It would be useful though if the building codes were amended so that all new builds have to come with fibre as a default.

Seems daft to be putting up all these new blocks of flats without spending a negligible amount of cash on some decent internet wiring.

Maybe we will all switch to WiMAX in the future though?

Guido Fawkes said...

If you live in a metropolis you may already have fibre to the door. Cable TV.

Barnacle Bill said...

So we are going to all be getting free packets of All Bran delivered to our door then?
Well that will be once less of my Five-A-Day I have to worry about.
I bet you Broon tops it by promising to deliver Fruit & Fibre to every door!

dizzy said...

The vast majority of the cable network is fibre to the cabinet actually Guido

T England said...

I would have thought a better idea would be to say he'd get everyone wifi'd up on a fast flavour, say N!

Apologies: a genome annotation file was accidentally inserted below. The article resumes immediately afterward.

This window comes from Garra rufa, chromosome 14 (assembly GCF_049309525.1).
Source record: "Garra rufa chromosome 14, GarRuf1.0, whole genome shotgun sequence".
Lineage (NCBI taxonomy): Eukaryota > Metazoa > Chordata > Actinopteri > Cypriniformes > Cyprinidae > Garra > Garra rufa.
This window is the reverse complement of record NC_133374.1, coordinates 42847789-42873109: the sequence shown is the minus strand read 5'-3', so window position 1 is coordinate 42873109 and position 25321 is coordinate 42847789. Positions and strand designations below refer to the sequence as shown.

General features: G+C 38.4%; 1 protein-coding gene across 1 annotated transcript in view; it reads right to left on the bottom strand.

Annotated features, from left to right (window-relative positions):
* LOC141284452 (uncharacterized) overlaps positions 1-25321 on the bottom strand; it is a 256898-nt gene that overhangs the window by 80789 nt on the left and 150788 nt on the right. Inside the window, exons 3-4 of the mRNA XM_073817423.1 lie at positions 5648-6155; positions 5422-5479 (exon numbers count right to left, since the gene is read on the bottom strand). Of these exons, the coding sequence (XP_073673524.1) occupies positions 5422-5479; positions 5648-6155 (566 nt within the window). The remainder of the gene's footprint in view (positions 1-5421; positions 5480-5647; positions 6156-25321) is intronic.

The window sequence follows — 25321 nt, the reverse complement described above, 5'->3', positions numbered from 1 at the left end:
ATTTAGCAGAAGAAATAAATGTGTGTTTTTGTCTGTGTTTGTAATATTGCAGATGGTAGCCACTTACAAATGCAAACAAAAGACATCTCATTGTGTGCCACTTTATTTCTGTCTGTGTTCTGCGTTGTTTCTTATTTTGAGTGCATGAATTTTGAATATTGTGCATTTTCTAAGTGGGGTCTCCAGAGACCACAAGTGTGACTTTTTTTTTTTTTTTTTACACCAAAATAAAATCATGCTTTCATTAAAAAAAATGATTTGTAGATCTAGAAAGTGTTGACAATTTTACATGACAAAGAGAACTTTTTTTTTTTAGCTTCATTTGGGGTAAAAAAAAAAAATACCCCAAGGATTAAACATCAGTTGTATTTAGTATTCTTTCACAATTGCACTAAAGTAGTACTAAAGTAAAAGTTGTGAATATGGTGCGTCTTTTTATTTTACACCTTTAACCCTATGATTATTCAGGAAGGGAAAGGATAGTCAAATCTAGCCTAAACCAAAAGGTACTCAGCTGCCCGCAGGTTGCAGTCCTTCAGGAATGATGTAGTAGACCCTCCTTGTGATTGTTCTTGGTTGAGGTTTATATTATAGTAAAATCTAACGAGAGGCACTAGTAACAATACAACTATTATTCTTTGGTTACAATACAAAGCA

I used to work running cable for a large ISP, at the time we was told that eventually we wouldn't need to run cables from the house to our main cable box because everyone would have a wifi router in their house that would send a signal to our main box in the street & so cables wouldn't be needed!
This seems like a much better option for the short term as running fibre is very slow, delicate work & very costly.
I left a couple of years back & as far as I know this wifi plan still isn't happening!

We as a nation need a good fast network because as more people join the internet highway it will become very crowded & will eventually slow to dial up speed.